Partnership Is Key

In some ways, however, our situation is unique. We're very fortunate to have a strong strategic partnership with Banner Health's North Colorado Medical Center (NCMC) in Greeley, CO, a 350-bed hospital about 150 miles to our west. This strategic relationship has been in place for the past 15 years.

By regulation, critical access hospitals (CAH) like WCDH are required to have referral agreements in place with a larger partner—known in health care circles as a CAH-Daddy.

But our relationship goes well beyond typical emergency patient transfer agreements and reliance on Banner for hospital quality control and peer review. We're connected to their entire IT system, including the telemedicine/telehealth network for all of northeastern Colorado. They also support our clinic by flying specialists to WCDH 3 to 4 days a week.

Yet, we are not a Banner hospital, nor does Banner manage us. With 40 percent of NCMC's referrals coming from outside Greeley, the hospital has a vested interest in keeping NCMC's clinicians connected to WCDH clinicians, and they see their relationships with small feeder hospitals like WCDH as vital to their overall mission and objectives.

From an operational standpoint, WCDH's relationship with Banner is critically important. Our hospital utilizes Banner's IT infrastructure, as well as its patient accounting, medical records, e-mail, general ledger and other systems. Our allocated costs for these IT systems are very economical because of the scaled pricing available through a larger partner like NCMC.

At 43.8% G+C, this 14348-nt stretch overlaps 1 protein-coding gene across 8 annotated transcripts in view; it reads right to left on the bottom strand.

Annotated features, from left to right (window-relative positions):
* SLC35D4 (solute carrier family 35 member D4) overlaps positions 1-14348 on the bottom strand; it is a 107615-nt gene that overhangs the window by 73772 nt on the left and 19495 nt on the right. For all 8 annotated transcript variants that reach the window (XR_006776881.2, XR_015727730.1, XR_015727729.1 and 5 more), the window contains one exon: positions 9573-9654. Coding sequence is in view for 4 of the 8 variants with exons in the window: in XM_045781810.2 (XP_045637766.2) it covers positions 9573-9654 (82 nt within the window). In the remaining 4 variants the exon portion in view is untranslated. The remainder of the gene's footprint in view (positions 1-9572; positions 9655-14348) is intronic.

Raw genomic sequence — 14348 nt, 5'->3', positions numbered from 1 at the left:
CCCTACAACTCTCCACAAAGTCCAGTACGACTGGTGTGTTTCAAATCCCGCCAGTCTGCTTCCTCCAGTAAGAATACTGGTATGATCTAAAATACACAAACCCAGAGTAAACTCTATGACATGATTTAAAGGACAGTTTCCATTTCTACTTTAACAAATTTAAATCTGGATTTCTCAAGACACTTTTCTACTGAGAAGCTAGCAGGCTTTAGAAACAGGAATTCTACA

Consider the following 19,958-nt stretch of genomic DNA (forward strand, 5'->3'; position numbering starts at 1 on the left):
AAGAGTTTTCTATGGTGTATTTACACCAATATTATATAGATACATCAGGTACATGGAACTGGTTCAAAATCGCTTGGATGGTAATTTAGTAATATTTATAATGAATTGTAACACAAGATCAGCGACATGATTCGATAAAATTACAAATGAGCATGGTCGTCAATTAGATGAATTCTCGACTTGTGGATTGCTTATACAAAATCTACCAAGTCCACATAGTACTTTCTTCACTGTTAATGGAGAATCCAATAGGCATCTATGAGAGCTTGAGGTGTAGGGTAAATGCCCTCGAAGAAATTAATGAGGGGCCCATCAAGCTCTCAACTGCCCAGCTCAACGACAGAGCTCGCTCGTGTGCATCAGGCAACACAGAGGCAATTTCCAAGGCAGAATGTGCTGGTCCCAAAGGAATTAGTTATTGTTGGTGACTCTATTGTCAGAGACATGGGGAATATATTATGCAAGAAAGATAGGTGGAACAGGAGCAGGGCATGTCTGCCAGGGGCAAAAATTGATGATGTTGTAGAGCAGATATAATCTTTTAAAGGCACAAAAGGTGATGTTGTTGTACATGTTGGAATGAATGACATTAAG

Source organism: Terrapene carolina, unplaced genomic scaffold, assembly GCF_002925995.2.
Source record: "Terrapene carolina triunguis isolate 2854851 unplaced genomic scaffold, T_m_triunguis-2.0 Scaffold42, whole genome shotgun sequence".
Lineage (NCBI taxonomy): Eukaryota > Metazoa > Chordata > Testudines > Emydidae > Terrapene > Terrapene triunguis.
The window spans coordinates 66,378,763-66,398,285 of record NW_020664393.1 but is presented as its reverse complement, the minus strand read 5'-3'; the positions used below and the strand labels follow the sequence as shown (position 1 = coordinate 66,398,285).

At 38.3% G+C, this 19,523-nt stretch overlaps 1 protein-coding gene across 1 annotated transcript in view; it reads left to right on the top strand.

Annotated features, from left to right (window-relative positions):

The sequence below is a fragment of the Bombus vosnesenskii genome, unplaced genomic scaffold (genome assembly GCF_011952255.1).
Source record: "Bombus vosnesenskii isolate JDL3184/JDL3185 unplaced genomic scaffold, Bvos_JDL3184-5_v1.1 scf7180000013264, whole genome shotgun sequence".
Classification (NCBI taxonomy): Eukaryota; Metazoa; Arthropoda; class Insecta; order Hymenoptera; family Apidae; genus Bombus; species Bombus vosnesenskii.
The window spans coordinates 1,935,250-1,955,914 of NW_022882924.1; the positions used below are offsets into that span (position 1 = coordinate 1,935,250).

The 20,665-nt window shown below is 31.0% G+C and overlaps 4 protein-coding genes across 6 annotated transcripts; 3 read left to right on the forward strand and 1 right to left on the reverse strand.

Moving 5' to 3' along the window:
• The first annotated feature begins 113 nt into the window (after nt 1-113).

Moreover, without a partnership like this, EHR would be far down our list of capital priorities. We believe win-win strategic partnerships like this and emerging regional health information organizations (RHIOs) will prove critically important to enabling EHR adoption at other rural hospitals as well. But it's not the only way to make EHR a reality at rural hospitals. Let's take a look at some other critical success factors.

Do Your Due Diligence

Due diligence and strategic planning are not routine efforts undertaken in many rural hospitals. Rural administrators often make project implementation decisions based solely on a "cash available" basis.

We believe this management behavior must change. Rural administrators must do their homework and begin planning for what we believe is the inevitable future for EHR creation and management.

In our experience, a thorough cost-benefit analysis should look not only at the software, but also take into account other across-the-board benefits. For example, rather than looking to achieve savings by reducing staff in the medical records department, we're looking to increase their overall efficiency and productivity. By reducing the volume of paper we're using by more than 50 percent, our three-member medical records team can spend more time on transcription and coding rather than filing. The faster they can transcribe and code, the faster we can bill and receive payment.

By the same token, we'll be able to reduce the paperwork burden on our nurses by automating forms-driven processes with Optio MedEx™. Nurses have immediate access to accurate patient information such as medication orders, lab reports and input-outflow sheets. They'll no longer be held hostage to after-hours record retrieval and assembly tasks, enabling them to spend more time on caregiving.